The Ministry of Consumer Affairs sees its task as evolving and improving the existing regulatory regime rather than advocating a radical new approach. As the last major reform occurred in 1981 with the introduction of the Credit Contracts Act, the Ministry sees a need for a comprehensive review, to which this document, and the submissions to it, can provide an initial contribution.


A number of acts regulate consumer credit. Some, like the Credit Contracts Act and Credit (Repossession) Act, are comparatively generic, while others, like the Hire Purchase Act, regulate specific transactions. This section briefly describes each Act that has a significant impact on the credit market. It also discusses the issue of the compliance costs arising from the regulation that are placed on lenders.


The main features of the Credit Contracts Act are that it requires disclosure of both the terms of the credit contract and the cost of credit, allows the Court to reopen an oppressive contract, regulates advertising of credit and prohibits the inclusion of certain punitive terms in credit contracts[4]. The Act is self-enforcing.

The disclosure requirements relate only to controlled credit contracts. Certain credit contracts are controlled, with the primary intention of protecting the least sophisticated borrowers, thus giving the Credit Contracts Act its consumer orientation. Controlled credit contracts are those offered by a financier acting in the course of the financier’s business, or a credit contract introduced or prepared by a paid advisor. Excluded are contracts where the debtor is a financier, the Crown, a local authority, or a body corporate with a paid-up capital of not less than $1million, and where the amount lent is over $250,000.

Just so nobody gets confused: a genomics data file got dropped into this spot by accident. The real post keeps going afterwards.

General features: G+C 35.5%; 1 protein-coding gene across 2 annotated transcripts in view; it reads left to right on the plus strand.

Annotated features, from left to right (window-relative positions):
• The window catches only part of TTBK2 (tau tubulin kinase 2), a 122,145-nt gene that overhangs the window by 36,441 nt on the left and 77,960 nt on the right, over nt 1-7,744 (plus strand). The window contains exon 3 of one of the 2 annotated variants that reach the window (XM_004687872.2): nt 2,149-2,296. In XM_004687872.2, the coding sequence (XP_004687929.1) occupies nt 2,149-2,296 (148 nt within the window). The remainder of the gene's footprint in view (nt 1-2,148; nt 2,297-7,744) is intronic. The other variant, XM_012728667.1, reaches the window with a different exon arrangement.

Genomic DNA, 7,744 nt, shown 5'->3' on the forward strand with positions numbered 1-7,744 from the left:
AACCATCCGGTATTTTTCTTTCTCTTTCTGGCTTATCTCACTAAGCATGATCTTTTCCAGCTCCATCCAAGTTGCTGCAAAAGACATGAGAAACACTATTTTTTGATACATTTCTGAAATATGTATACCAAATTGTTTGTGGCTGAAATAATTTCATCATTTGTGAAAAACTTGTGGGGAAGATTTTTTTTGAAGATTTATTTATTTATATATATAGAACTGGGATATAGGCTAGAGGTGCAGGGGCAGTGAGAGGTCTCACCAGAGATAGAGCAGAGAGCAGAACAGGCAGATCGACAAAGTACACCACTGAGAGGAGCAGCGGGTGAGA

The Hire Purchase Act regulates a particular type of sale whereby a seller transfers possession in a good and finances (often via a third party financier) its purchase by the buyer. However, the seller or financier retains ownership of the good until the purchase price and the cost of credit have been repaid in full.


These acts are not strictly consumer protection legislation but, because many forms of consumer credit are based on security arrangements, they are directly relevant. They establish a registration system and a system of priorities for the taking of security by a financier over personal property (Chattels Transfer Act) and motor vehicles (Motor Vehicle Securities Act). They are to be repealed once the Personal Property Securities Bill becomes law.


The Credit (Repossession) Act 1997 has been in force since 1 July 1998. The Act standardises procedures for repossessing goods given as security for credit. It covers the repossession process that a creditor or agent must follow for all secured loans and hire purchase agreements.


This act establishes specific disclosure rules, and provides a seven-day cooling off period, for credit contracts that are made via a door-to-door sale.


The Property Law Act 1952 regulates mortgages and creditor remedies when security has been taken over real property. The Ministry does not intend to review remedies under the Property Law Act[5].


Reforms that have been passed recently are:

4.7 cont’d


The Personal Property Securities Bill has been introduced to Parliament and is currently before the Commerce Select Committee. It will simplify the notoriously complex area of registration of personal property securities by repealing the Chattels Transfer Act and the Motor Vehicles Security Act. It will also add new expressions to the terminology used in the general area of credit and securities law. A “hire purchase” for the purpose of the Bill is a species of “purchase money security interest”, which means that a separate definition of “hire purchase” under the Hire Purchase Act is redundant for most purposes.